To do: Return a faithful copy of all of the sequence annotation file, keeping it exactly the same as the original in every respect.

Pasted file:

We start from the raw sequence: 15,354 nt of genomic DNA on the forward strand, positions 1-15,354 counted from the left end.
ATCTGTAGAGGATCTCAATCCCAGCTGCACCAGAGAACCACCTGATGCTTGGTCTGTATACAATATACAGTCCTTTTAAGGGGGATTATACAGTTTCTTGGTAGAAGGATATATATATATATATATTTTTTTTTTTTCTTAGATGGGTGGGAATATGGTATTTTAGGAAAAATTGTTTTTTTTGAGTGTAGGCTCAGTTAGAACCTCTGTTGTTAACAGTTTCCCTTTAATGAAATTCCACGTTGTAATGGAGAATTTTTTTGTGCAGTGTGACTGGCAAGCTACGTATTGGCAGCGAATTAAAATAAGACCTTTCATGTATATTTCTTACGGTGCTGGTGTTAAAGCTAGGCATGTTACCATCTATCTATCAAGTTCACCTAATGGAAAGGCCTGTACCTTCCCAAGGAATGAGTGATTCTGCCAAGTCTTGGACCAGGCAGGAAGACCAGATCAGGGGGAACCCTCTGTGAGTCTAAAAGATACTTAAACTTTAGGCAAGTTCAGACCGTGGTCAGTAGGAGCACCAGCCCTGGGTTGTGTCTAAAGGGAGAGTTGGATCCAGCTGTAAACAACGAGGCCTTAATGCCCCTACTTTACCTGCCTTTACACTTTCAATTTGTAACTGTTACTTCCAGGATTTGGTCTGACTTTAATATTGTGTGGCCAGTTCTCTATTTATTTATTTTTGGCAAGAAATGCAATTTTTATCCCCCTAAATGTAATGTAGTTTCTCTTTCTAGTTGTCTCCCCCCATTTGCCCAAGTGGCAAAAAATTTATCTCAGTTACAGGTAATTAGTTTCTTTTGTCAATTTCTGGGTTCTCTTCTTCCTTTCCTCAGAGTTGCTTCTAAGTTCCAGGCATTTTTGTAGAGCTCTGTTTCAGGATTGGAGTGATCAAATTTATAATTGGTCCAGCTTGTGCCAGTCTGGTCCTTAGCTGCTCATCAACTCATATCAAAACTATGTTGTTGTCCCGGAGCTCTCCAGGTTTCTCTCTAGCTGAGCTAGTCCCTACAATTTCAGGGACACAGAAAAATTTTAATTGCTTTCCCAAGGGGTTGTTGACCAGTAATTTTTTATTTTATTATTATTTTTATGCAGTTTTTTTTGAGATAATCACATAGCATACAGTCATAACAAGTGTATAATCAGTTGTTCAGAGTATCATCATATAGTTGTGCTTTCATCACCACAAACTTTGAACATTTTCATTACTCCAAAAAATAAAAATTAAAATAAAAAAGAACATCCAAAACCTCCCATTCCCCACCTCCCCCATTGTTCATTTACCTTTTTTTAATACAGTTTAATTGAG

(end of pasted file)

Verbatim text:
We start from the raw sequence: 15,354 nt of genomic DNA on the forward strand, positions 1-15,354 counted from the left end.
ATCTGTAGAGGATCTCAATCCCAGCTGCACCAGAGAACCACCTGATGCTTGGTCTGTATACAATATACAGTCCTTTTAAGGGGGATTATACAGTTTCTTGGTAGAAGGATATATATATATATATATTTTTTTTTTTTCTTAGATGGGTGGGAATATGGTATTTTAGGAAAAATTGTTTTTTTTGAGTGTAGGCTCAGTTAGAACCTCTGTTGTTAACAGTTTCCCTTTAATGAAATTCCACGTTGTAATGGAGAATTTTTTTGTGCAGTGTGACTGGCAAGCTACGTATTGGCAGCGAATTAAAATAAGACCTTTCATGTATATTTCTTACGGTGCTGGTGTTAAAGCTAGGCATGTTACCATCTATCTATCAAGTTCACCTAATGGAAAGGCCTGTACCTTCCCAAGGAATGAGTGATTCTGCCAAGTCTTGGACCAGGCAGGAAGACCAGATCAGGGGGAACCCTCTGTGAGTCTAAAAGATACTTAAACTTTAGGCAAGTTCAGACCGTGGTCAGTAGGAGCACCAGCCCTGGGTTGTGTCTAAAGGGAGAGTTGGATCCAGCTGTAAACAACGAGGCCTTAATGCCCCTACTTTACCTGCCTTTACACTTTCAATTTGTAACTGTTACTTCCAGGATTTGGTCTGACTTTAATATTGTGTGGCCAGTTCTCTATTTATTTATTTTTGGCAAGAAATGCAATTTTTATCCCCCTAAATGTAATGTAGTTTCTCTTTCTAGTTGTCTCCCCCCATTTGCCCAAGTGGCAAAAAATTTATCTCAGTTACAGGTAATTAGTTTCTTTTGTCAATTTCTGGGTTCTCTTCTTCCTTTCCTCAGAGTTGCTTCTAAGTTCCAGGCATTTTTGTAGAGCTCTGTTTCAGGATTGGAGTGATCAAATTTATAATTGGTCCAGCTTGTGCCAGTCTGGTCCTTAGCTGCTCATCAACTCATATCAAAACTATGTTGTTGTCCCGGAGCTCTCCAGGTTTCTCTCTAGCTGAGCTAGTCCCTACAATTTCAGGGACACAGAAAAATTTTAATTGCTTTCCCAAGGGGTTGTTGACCAGTAATTTTTTATTTTATTATTATTTTTATGCAGTTTTTTTTGAGATAATCACATAGCATACAGTCATAACAAGTGTATAATCAGTTGTTCAGAGTATCATCATATAGTTGTGCTTTCATCACCACAAACTTTGAACATTTTCATTACTCCAAAAAATAAAAATTAAAATAAAAAAGAACATCCAAAACCTCCCATTCCCCACCTCCCCCATTGTTCATTTACCTTTTTTTAATACAGTTTAATTGAG